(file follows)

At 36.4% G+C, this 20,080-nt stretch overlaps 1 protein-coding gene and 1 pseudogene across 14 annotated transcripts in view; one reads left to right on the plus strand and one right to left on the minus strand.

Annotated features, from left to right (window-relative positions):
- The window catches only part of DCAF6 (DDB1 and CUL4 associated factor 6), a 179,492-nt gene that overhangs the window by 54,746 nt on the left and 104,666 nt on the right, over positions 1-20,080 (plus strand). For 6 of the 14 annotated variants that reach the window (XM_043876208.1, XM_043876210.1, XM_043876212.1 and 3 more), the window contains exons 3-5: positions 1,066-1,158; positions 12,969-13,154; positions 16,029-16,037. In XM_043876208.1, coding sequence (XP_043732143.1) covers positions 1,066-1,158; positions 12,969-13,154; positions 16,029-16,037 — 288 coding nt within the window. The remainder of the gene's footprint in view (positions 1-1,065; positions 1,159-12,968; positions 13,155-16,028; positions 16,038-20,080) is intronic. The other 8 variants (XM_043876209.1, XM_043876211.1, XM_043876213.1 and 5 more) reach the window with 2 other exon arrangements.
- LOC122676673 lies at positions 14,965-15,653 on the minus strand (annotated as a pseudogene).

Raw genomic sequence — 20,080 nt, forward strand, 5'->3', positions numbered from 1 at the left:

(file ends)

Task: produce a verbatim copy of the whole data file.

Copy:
At 36.4% G+C, this 20,080-nt stretch overlaps 1 protein-coding gene and 1 pseudogene across 14 annotated transcripts in view; one reads left to right on the plus strand and one right to left on the minus strand.

Annotated features, from left to right (window-relative positions):
- The window catches only part of DCAF6 (DDB1 and CUL4 associated factor 6), a 179,492-nt gene that overhangs the window by 54,746 nt on the left and 104,666 nt on the right, over positions 1-20,080 (plus strand). For 6 of the 14 annotated variants that reach the window (XM_043876208.1, XM_043876210.1, XM_043876212.1 and 3 more), the window contains exons 3-5: positions 1,066-1,158; positions 12,969-13,154; positions 16,029-16,037. In XM_043876208.1, coding sequence (XP_043732143.1) covers positions 1,066-1,158; positions 12,969-13,154; positions 16,029-16,037 — 288 coding nt within the window. The remainder of the gene's footprint in view (positions 1-1,065; positions 1,159-12,968; positions 13,155-16,028; positions 16,038-20,080) is intronic. The other 8 variants (XM_043876209.1, XM_043876211.1, XM_043876213.1 and 5 more) reach the window with 2 other exon arrangements.
- LOC122676673 lies at positions 14,965-15,653 on the minus strand (annotated as a pseudogene).

Raw genomic sequence — 20,080 nt, forward strand, 5'->3', positions numbered from 1 at the left: